Posts made in September, 2016

Abdurrahman Wahid, the Blind Cleric

Posted by on Sep 20, 2016 in Uncategorized | 0 comments

Abdurrahman Wahid, the Blind Cleric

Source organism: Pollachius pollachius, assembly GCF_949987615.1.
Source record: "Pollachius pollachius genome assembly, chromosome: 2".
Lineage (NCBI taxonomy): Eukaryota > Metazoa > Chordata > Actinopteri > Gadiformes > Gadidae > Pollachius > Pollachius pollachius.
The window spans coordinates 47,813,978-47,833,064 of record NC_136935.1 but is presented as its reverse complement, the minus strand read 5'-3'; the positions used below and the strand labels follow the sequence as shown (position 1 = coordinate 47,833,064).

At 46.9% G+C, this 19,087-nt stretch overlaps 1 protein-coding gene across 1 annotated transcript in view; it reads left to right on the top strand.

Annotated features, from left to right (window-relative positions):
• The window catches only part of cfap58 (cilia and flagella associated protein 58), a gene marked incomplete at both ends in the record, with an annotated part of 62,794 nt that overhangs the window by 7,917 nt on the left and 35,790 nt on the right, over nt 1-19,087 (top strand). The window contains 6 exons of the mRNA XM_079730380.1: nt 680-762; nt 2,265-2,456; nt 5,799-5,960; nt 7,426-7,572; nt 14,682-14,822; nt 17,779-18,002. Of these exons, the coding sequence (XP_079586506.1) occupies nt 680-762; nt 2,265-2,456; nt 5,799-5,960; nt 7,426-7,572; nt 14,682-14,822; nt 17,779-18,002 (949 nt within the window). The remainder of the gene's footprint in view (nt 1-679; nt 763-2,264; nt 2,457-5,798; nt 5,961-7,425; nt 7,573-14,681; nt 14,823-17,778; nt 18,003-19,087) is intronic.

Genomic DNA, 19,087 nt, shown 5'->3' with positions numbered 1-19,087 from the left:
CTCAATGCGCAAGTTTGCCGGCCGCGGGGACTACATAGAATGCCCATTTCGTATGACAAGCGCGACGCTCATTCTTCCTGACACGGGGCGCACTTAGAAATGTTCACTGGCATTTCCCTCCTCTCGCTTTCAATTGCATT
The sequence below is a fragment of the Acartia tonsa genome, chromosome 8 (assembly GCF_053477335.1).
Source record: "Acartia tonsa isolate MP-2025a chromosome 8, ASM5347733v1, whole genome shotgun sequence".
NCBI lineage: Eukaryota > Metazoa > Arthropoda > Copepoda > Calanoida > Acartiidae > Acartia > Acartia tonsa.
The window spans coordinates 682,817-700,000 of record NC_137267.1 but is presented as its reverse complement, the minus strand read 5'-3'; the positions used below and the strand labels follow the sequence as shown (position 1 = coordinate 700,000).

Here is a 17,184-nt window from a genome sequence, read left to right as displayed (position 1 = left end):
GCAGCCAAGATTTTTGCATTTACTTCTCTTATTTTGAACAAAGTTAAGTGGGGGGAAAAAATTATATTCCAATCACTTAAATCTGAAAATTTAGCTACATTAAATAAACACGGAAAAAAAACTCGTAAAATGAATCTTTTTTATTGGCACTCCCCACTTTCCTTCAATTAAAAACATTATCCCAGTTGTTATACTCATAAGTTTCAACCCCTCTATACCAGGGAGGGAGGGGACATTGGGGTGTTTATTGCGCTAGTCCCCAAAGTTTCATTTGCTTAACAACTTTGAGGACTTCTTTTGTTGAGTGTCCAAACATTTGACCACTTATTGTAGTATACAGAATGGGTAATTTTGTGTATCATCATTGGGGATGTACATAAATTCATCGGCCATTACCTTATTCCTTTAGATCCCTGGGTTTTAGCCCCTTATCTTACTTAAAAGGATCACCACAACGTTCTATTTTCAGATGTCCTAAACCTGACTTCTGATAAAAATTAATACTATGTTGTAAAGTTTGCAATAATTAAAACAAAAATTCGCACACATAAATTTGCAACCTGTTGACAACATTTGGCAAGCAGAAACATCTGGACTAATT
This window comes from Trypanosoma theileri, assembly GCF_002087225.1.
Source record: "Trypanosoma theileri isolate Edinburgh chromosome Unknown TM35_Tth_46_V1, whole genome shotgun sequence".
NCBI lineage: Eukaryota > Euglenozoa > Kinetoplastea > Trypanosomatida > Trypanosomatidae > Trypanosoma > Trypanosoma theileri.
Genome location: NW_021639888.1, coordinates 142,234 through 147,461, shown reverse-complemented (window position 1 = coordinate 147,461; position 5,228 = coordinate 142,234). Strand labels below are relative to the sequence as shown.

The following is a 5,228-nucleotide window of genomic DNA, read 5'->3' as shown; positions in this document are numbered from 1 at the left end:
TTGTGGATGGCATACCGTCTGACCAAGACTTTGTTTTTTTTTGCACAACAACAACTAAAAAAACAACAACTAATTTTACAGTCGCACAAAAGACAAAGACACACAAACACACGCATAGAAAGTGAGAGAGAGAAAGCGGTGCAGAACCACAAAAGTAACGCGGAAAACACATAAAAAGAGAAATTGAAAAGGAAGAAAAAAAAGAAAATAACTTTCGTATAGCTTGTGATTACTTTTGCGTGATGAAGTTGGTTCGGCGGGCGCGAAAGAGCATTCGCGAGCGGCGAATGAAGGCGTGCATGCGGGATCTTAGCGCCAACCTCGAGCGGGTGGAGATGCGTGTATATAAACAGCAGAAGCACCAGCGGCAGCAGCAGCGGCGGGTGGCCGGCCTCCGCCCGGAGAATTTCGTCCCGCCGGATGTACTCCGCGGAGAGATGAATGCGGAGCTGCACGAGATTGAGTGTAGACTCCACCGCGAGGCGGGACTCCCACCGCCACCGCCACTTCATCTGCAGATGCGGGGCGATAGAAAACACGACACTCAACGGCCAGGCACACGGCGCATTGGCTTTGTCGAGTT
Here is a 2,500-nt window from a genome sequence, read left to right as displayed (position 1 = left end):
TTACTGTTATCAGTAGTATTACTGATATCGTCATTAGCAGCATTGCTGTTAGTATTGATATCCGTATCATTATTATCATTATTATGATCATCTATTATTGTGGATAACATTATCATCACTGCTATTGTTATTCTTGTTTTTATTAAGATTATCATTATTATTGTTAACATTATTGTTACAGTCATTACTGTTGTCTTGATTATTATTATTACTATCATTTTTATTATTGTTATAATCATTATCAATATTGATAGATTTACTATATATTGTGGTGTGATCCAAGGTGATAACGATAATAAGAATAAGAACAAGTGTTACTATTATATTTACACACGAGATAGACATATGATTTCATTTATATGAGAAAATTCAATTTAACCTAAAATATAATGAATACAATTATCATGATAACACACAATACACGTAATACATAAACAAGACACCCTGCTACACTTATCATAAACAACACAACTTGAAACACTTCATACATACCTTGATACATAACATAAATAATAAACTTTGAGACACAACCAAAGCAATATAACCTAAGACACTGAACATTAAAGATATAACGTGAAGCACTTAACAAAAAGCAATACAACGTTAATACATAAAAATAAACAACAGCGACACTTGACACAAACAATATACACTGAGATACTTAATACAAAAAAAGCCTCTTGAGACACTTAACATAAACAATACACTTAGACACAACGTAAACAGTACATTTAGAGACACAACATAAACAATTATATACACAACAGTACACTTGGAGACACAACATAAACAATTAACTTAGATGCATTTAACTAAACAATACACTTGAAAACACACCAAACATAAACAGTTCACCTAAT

Beneath the surface of Indonesia’s shadowplay politics, [Abdurrahman Wahid] perceived battles of spiritual forces whose support was enlisted by the key players – or who moved them about like puppets. He had become a serious visitor of graves, attempting to communicate with the spiritual forces they represent. … His quest brought him into contact with the whole range of Java’s spiritual universe and strengthened his conviction that he was destined to play a major role in holding the nation together. [1]   Abdurrahman Wahid was installed as Indonesia’s fourth president on October 26, 1999. Descended from Nahdlatul Ulama royalty, he was the grandson of Nahdlatul Ulama founder Hasyim Ashari and son of Nahdlatul Ulama Chairman and Sukarno-era Religious Affairs Minister Wahid Hasyim. During the 1960s, the young Wahid pursued a Muslim education in Egypt and pre-Saddam Hussein Iraq. Despite his Islamic upbringing, he developed a healthy respect for Indonesia’s religious pluralism. Like Sukarno before him, Wahid was convinced social and religious tolerance was essential for national unity. After a visit to Israel in 1994, he created a furor by recommending Jakarta establish diplomatic ties with the Jewish state. With its roots in rural Java, the Nahdlatul Ulama claimed forty million members, nearly 20 percent of the population, making it Indonesia’s largest Islamic organization and possibly largest in the world. After elected Nahdlatul Ulama Chairman in 1984 at age forty-four, Wahid worked industriously to expand membership beyond the traditional Javanese abangan base. Despite those efforts, the rival modernist santri-based Muhammadiyah continued its traditional dominance in the urban centers and among outer island Muslims. Wahid believed it was his destiny to lead Indonesia. Soeharto reputedly claimed he had passed his pulung (divine mandate) to Abdurrahman Wahid in May 1998 in the form of a sapphire ring and Javanese kris (ceremonial dagger), while noting he had not conveyed such mandate to either B.J. Habibie or General Wiranto, who had refused his offer of martial law authority. [2] Wahid was nearly blind and confined to a wheelchair after strokes in 1997 and 1998. He was popular as the head of Indonesia’s largest grassroots Muslim organization and leader of the Democracy Forum (Fordem), a nongovernmental organization. His rainbow National Unity Cabinet included representatives from the major parties, ethnic groups, regions and religions, but resulted largely from the back-room political deals. Five cabinet members came from his own National Awakening Party (PKB); four each from Golkar and the National Mandate Party (PAN) under Amien Rais; three each from the Armed Forces and Megawati Sukarnoputri’s Indonesian Democratic Party-Struggle (PDI-P); two from the United Development Party (PPP), and one each from the smaller Muslim parties, the Crescent and Star (PBB) and Justice Party (PK). Pundits called it the “National Disunity Cabinet.” Indonesians had hopes that Wahid’s partnership with Vice President Megawati would control corruption, advance democratic reforms and restore social stability in the chaotic post-New Order period. The international community and many Indonesians expected the new President to prosecute the still-recent excesses in East Timor, along with some effort to reconcile the long list of New Order transgressions – perhaps through a South Africa-style Truth and Reconciliation...

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